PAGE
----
Miriam’s energy could truly be felt that day among the Associated Women.

mgerr@midatlanticmedia.com

Parents Grill Panelists On Colleges, Anti-Semitism

Seth Gordon-Lipkin (left), of the Anti-Defamation League, and Ben Brownstein, of StandWithUs, fielded hard-hitting questions from Howard County parents during a panel about anti-Semitism on college campuses. (Photos by Justin Katz)

Seth Gordon-Lipkin (left), of the Anti-Defamation League, and Ben Brownstein, of StandWithUs, fielded hard-hitting questions from Howard County parents during a panel about anti-Semitism on college campuses. (Photos by Justin Katz)

Howard County parents of high school students grilled representatives from the Anti-Defamation League and StandWithUs during a panel at Howard Community College about what their soon-to-be college students may face when confronted by groups such as Students for Justice in Palestine and Students Against Israel Apartheid.

The April 18 panel called “Peace Takes Two” was organized by staff and volunteers at the Jewish Federation of Howard County.

Representing the ADL, a nonprofit advocacy organization that works “to stop the defamation of the Jewish people and to secure justice and fair treatment to all,” was Seth Gordon-Lipkin, project director of education. Ben Brownstein, Philadelphia-based campus coordinator, represented StandWithUs, a nonprofit that works “to [inform] the public about Israel and to [combat] the extremism and anti-Semitism that often distorts the issues.”

Gordon-Lipkin spoke about the “lines [that] are blurring between what is anti-Semitism and what is bigotry against the Jewish people.”

I think there is a political discourse to be had about BDS but you can only talk about something with two sides talking.

— Seth Gordon Lipkin, project director of education at the Anti-Defamation League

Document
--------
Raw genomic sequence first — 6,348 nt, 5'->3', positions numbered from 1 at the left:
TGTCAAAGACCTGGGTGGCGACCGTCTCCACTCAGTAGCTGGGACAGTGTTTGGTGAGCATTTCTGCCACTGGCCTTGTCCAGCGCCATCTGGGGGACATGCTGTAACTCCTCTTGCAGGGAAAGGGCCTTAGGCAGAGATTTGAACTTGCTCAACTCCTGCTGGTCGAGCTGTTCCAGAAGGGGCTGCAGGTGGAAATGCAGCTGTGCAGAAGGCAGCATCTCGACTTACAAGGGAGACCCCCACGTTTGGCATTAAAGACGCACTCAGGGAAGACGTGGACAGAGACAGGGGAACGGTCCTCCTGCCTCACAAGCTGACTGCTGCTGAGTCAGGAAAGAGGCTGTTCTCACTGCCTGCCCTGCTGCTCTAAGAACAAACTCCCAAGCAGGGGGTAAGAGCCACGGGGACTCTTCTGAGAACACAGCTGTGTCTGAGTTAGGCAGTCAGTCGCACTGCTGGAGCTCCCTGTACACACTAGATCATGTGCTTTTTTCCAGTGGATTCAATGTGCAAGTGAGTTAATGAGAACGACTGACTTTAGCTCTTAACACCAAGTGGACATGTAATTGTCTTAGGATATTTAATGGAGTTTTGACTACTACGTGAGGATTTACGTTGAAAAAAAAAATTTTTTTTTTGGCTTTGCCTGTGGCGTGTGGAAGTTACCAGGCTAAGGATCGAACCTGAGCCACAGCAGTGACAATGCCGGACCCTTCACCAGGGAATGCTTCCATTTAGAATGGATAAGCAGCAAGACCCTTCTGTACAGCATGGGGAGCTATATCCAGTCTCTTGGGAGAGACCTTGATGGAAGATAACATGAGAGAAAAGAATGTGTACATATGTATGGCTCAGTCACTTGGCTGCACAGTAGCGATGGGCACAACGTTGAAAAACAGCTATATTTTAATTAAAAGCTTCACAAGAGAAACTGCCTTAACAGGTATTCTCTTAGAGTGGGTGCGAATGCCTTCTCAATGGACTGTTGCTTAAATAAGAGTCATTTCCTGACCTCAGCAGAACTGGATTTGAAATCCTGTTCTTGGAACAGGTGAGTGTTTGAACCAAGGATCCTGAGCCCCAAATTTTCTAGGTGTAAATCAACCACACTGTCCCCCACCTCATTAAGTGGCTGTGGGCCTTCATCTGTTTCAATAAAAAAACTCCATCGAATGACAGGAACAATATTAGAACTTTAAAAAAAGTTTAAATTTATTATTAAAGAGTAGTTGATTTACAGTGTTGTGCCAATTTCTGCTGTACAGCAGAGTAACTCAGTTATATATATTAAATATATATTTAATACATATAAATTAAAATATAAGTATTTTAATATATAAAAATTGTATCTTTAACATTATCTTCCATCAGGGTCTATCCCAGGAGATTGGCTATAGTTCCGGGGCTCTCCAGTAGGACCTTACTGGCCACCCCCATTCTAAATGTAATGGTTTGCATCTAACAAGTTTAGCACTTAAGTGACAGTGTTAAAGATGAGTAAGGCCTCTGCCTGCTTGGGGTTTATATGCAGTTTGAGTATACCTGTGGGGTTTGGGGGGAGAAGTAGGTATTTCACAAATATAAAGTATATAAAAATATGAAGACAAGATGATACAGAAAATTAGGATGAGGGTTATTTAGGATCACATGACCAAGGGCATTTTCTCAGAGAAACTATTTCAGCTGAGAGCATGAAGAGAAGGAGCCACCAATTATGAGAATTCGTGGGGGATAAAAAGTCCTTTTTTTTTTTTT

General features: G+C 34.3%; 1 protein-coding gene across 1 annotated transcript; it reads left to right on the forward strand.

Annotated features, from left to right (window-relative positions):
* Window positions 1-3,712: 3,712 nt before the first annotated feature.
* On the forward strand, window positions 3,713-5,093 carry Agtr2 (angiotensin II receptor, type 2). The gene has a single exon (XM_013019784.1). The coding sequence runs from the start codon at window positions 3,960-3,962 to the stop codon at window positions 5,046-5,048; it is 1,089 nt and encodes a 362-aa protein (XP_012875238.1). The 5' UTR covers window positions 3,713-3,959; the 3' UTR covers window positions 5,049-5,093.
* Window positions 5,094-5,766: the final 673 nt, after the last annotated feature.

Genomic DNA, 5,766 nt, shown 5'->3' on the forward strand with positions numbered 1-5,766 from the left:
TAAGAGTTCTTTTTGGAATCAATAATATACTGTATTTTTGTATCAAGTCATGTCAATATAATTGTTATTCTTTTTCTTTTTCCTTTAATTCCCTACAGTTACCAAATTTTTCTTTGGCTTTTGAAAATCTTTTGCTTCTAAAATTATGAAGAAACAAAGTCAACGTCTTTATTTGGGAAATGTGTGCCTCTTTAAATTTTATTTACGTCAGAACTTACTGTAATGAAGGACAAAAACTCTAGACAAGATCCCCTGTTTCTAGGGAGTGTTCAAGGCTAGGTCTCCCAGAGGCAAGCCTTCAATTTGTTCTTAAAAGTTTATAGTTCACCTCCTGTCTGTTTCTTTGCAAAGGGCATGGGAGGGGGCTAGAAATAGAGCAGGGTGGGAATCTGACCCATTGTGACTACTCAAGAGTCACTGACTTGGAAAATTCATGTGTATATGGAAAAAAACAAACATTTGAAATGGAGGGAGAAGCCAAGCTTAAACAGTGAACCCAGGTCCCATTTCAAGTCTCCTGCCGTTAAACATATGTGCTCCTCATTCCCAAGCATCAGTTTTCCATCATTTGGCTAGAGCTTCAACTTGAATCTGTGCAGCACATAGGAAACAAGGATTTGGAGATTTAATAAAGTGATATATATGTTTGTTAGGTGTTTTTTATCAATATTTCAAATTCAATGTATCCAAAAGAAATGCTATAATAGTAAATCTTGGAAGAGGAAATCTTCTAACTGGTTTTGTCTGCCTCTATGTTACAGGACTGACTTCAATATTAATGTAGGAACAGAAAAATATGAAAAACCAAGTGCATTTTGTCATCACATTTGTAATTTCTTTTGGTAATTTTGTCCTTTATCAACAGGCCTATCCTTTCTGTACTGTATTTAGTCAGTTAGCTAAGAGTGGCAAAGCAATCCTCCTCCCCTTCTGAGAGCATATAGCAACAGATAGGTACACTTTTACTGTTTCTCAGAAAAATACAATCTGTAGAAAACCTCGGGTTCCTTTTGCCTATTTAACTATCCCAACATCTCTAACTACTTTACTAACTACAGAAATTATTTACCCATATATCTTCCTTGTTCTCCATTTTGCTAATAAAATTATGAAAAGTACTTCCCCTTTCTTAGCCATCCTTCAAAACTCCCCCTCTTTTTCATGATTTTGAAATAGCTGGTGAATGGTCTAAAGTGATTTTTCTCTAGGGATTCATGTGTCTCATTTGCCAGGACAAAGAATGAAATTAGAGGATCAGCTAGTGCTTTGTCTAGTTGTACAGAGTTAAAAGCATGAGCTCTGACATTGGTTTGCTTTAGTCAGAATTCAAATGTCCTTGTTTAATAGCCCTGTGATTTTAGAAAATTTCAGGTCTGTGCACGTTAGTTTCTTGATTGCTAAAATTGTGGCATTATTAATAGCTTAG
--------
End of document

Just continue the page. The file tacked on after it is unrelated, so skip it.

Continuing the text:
“To modern eyes, classical anti-Semitism is easy to recognize,” said Gordon-Lipkin, quoting Israeli politician Natan Sharansky.

Sharansky’s definition of anti- Semitism, or the three D’s, are the demonization of Israel; delegitimizing or denying Israel’s right to exist; and applying double standards that hold Israel to a different bar compared with other countries.

“We at the ADL think that like any country, Israel’s policies and its politicians can be critiqued; they are open to debate just like the U.S.,” said Gordon-Lipkin. “But there are certain lines that [the ADL] wants people to understand and know when something is going from legitimate political discourse into bigotry against Jews.”

A question-and-answer period followed each speaker’s presentation.

One audience member noted that the movement on college campuses in the 1980s and ‘90s with regard to South African apartheid is strikingly similar to what is being seen today. He challenged Gordon-Lipkin to define the lines between anti-Semitism and political discourse further. The attendee pointed out that while some photos shown during the presentation that used vampire imagery to describe Israel are clearly blood libel, other photos that question Israel’s conduct in the war in Gaza could be seen as legitimate political discourse.